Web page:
Tenzin Tsundue is a Tibetan writer and activist. His first book of poems Crossing the Border was published pursuing a Masters Degree at Mumbai University. He won the Outlook-Picador Award for Non-Fiction in 2001. His second book, Kora has been translated into French and Malayalam. His third book, Semshook, a compilation of essays on the Tibetan freedom movement was published in March 2007. His writings have also appeared in on a regular basis in the Indian media and in international publications. His email id is email@example.com.
In the early 1980s, when a government contractor arrived in the Gharwal Himalayas armed with chain-saws to fell trees for ‘urban development’, hundreds of women from nearby villages swooped on the site. By hugging the trees, they saved their forest.
Activism is that social consciousness that refuses to be cowed down under the weight of injustice and apathy, not because the cause being fought for has a high quotient of future success, but because your conscience forbids you to remain a silent witness; your efforts can bring change.
Activism starts in a rebellious mind and ends in caring motherly hands.
I am an India-born Tibetan, therefore my birth makes me responsible for the Tibetan freedom movement. But I relate very closely with all social, political and environmental issues in India and globally.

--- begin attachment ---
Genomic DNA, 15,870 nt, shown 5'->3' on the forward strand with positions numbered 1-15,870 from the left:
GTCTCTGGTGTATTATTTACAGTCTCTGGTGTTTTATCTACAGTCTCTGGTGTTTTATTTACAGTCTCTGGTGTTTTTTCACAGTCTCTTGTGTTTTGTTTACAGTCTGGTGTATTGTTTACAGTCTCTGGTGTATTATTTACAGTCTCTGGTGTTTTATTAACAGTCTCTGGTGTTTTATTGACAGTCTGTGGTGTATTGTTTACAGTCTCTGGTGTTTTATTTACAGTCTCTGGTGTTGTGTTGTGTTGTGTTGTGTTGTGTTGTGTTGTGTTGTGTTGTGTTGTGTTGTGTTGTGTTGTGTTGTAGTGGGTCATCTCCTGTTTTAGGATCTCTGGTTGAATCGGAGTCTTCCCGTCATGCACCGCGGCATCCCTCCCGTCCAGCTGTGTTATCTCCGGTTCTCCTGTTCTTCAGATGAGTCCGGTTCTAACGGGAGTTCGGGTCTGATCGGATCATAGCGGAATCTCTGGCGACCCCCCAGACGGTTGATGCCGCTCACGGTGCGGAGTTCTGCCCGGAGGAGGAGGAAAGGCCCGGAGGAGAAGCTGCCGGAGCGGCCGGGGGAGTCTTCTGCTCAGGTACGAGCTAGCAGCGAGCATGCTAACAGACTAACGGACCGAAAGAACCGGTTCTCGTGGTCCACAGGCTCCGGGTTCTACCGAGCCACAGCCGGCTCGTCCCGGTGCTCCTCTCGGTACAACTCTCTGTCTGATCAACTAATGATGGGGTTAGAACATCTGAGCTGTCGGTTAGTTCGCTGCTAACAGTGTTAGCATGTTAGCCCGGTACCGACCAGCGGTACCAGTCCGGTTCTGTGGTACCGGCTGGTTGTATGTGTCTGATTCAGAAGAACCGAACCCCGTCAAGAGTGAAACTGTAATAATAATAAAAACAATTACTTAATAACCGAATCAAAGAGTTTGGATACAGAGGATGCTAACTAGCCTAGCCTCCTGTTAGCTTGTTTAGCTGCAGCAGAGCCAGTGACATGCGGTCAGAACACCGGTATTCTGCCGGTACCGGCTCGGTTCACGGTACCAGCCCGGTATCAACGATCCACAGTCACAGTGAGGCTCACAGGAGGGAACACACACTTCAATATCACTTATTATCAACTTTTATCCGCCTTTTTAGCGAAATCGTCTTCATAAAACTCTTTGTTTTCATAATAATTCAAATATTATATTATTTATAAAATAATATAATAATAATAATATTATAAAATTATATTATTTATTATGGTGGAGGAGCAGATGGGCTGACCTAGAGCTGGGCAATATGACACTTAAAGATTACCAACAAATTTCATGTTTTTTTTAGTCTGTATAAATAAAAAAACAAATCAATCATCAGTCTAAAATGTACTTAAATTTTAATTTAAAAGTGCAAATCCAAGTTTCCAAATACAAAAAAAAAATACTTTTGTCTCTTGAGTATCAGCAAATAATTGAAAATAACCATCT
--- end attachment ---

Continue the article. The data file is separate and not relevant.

The state demands obedience, to help maintain ‘peace’; corporates nurture blind consumers. Few among us have the courage to voice dissent and risk threats to personal safety and even life. Himanshu Kumar and Irrom Sharmila are such freedom fighters of our times.
The lawyers and social activists of Alternative Law Forum and Human Rights Law Network who otherwise could be making a fortune in the great Indian litigation industry are championing justice for the disadvantaged.
Theatre activists like Jaya Aiyer and Parnab Mukherjee spread the message of humanity through the stage.
Their strength makes them fearless modern-day warriors wielding cellphones and Reynolds pens.
In our hugely globalising, interconnected world, a free Tibet is not just for the Tibetans. If the Tibetan Plateau cannot be saved from Chinese industrialisation, about two billion beings now fed by rivers from Tibet will soon face drought.
I have been an activist to free my country from China since finishing school. Sixteen years and 12 jail stints later, I am more resolved and live by selling stories and poems published in two tiny books.
As an activist, I have faced beatings by police, spent endless days in jails, but those moments of tension have been my most treasured teachers a part of my education in patience and compassion.
The essence of activism is not only about what you fight for, but more importantly how you fight. I like to keep the Buddha in my heart and Gandhi on my mind.